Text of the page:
Undoubtedly, the addiction-treatment industry has been watching Michael Cartwright, chairman and CEO of American Addiction Centers (AAC), for the past few months. In October 2014, Brentwood, Tenn.-based AAC launched its initial public offering (IPO), and according to market watchers, it was a confident debut, with AAC early stock price exceeding expectations at $18 per share.
Since then, stock prices have experienced a high of more than $30 and a low around $17.
“It’s a testament to the enthusiasm in the marketplace,” according to Ryan Daniels, a partner with investment banking and asset management firm William Blair, who participated in the due diligence leading up to the AAC initial public offering and continues to follow the company.
Daniels estimated the company would generate revenue of $121 million and earnings of $0.21 per share in 2014. Revenue could reach $154 million with earnings of $0.53 per share in 2015.
“There is definitely a lot of excitement about the industry among institutional investors,” he says. “Individuals like the fact that it is a large and growing space.”
In fact, the sector has garnered so much interest, Bloomberg posted a story on the AAC empire today.
Slice of the pie
Data indicates that 2.5 million people seek treatment at specialty centers every year, and AAC served about 5,000 of them. Daniels says with the company reaching less than .02 percent of a $35 billion market, there’s plenty of room to grow organically and through mergers and acquisitions. The AAC growth potential is especially attractive to investors.
In fact, in December 2014, the company announced it was acquiring Recovery First and its 56 beds for $13 million—a deal analysts hadn’t specifically predicted. Then in January, it also announced it would acquire three outpatient centers in Rhode Island for $665,000 in cash and $1,335,000 worth of restricted shares of AAC common stock.
“With that many assets out in the field, this company, with this capital, could be a logical acquirer of some of the other entities in the space,” Daniels told Behavioral Healthcare prior to the deal’s announcement.
But today’s industry competitors shouldn’t be overly concerned, he says. There’s plenty of market share to go around, and AAC now has the resources to do much-needed clinical-outcomes research that will benefit the industry as a whole.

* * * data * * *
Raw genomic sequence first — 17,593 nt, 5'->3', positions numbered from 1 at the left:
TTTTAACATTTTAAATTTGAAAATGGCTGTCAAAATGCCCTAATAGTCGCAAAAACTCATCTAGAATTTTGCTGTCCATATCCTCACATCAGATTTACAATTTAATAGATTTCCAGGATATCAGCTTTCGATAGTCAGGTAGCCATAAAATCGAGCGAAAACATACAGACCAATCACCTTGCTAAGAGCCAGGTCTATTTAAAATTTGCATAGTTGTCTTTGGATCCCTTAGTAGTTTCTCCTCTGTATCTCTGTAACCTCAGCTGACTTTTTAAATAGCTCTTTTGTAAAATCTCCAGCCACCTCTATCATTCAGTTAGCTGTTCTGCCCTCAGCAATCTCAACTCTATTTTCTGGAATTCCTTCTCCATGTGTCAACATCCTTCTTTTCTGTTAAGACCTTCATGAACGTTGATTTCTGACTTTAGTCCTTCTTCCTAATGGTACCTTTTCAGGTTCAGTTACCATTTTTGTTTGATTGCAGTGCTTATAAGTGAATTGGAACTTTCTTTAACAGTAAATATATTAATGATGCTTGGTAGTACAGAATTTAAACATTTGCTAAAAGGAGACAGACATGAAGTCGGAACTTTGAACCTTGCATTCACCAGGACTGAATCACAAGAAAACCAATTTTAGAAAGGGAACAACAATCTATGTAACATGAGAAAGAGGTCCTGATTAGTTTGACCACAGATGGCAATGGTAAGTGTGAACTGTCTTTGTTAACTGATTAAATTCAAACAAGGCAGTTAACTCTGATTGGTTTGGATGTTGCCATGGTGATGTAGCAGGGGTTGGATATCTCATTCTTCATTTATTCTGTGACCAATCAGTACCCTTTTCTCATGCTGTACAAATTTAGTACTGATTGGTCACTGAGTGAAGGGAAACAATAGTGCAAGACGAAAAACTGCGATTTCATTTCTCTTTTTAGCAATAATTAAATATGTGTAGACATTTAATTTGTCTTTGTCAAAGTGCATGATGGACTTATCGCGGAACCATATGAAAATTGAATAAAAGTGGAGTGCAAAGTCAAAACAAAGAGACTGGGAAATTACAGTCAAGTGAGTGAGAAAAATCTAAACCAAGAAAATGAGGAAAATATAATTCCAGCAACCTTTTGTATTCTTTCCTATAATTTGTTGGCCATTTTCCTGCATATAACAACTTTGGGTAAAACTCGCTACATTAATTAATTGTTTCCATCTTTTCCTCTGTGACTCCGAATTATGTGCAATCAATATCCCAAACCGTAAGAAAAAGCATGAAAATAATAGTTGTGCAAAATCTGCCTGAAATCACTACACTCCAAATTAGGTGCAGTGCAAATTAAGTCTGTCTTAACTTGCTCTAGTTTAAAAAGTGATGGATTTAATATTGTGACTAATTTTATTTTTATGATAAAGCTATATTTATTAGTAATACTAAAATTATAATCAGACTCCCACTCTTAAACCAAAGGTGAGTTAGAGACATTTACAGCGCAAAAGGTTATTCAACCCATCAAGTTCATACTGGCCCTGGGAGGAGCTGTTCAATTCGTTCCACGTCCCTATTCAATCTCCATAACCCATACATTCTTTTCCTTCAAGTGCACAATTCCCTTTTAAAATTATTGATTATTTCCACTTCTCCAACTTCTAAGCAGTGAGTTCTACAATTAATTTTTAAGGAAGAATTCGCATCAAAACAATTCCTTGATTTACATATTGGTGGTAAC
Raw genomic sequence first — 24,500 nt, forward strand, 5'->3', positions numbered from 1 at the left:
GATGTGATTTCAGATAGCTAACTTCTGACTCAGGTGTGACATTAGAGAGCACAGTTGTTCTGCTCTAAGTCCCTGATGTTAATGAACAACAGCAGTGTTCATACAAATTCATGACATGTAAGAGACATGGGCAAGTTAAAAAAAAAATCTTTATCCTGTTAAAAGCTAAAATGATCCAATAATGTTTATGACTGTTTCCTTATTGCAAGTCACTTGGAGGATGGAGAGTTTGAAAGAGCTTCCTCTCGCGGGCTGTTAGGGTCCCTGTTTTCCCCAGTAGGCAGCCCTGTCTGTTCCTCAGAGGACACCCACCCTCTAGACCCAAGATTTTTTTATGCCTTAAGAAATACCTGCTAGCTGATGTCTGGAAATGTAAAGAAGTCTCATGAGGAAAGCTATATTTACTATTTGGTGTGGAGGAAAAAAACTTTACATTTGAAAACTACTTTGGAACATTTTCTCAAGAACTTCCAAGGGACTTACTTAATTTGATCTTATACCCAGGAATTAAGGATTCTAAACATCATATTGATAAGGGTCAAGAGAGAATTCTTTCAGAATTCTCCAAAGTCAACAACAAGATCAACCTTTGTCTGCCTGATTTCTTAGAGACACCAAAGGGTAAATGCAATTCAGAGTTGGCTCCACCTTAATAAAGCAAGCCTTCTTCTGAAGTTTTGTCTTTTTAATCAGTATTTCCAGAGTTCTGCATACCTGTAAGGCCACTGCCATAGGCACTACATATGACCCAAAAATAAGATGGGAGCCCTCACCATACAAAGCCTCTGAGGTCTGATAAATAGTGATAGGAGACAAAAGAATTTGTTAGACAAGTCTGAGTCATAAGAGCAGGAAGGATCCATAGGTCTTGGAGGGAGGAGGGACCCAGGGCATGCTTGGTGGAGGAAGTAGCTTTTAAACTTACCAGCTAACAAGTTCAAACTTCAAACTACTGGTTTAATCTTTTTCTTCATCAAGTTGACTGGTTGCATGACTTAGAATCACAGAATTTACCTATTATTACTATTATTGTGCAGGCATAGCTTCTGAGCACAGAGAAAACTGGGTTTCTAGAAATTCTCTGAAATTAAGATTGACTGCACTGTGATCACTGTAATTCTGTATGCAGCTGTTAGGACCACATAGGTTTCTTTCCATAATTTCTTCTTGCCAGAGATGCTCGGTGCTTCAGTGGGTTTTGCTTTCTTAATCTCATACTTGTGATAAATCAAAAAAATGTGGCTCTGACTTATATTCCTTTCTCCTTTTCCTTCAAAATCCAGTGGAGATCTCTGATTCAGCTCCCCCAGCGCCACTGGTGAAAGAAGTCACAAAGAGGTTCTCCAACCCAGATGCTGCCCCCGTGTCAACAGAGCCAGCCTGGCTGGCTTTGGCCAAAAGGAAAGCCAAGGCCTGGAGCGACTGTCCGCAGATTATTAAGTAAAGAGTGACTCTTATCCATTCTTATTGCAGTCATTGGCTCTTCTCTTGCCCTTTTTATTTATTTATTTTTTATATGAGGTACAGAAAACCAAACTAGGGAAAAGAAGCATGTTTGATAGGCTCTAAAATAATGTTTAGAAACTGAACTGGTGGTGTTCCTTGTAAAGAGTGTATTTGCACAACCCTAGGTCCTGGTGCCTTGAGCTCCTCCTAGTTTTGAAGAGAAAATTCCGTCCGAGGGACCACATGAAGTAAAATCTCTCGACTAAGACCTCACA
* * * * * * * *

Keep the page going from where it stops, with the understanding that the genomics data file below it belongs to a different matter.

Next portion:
By fall, AAC will move its headquarters and call center operations from its current home base of 21,800 square feet of office space to a 102,000-square-foot building in Brentwood, Tenn.—located just over a mile away. About 80 percent larger, the new office offers room to grow.
AAC’s future growth plan also includes opening new treatment centers. It recently opened a 164-bed location in Tampa, and in January obtained licensure for an outpatient facility in Las Vegas. Another facility is in the works for Dallas, and a flagship location is planned for New Jersey. All the facilities are marketed under the American Addiction Centers name.
Going public is a significant move in the behavioral healthcare market, which is generally comprised of smaller organizations and not-for-profit institutions. According to Cartwright, the industry sorely needs capital to meet its growth potential in healthcare’s new era. He projects that AAC will now be able to evolve into the industry’s first national brand with a dozen or more residential properties and 30 to 40 outpatient centers covering every major market in the country. It’s been his vision to create a national brand with high-end facilities and proven clinical quality.
While the investment dollars will certainly open up opportunities for acquisitions and organic growth, AAC has also committed some of its new financial resources to a project with Nashville-based Centerstone Research Institute to conduct four three-year studies that will evaluate AAC's clinical approach. The research will aim to document how lengths of stay enhance long-term outcomes because, according to Cartwright, the best predictor of patient outcomes is length of stay. While the treatment industry knows that as an intuitive fact, the Centerstone data is expected to back that up and provide evidence to help payers agree to optimal coverage of services.
Cartwright tells Behavioral Healthcare that he still struggles with the lifelong disease of addiction himself and goes to regular meetings.
“I’ve been sober for 23 years,” he says. “I’ve been at this for 21 years, and the reason why I got into [the addiction treatment business] is to help others,” he says.
Cartwright says AAC aims to raise the bar for the entire industry because not enough resources and research dollars have gone into fighting addiction. He believes it’s time to consider an update for the 20- and 30-year-old methodologies that so many treatment professionals have been offering patients.
BH: Why did you want to take American Addiction Centers public?
Cartwright: Our goal as a company is to build a national brand. If you look at other industries in the United States, you can point to national brands, and most of those are large companies. The addiction world has been lacking that in a lot of respects because of the size of the organizations.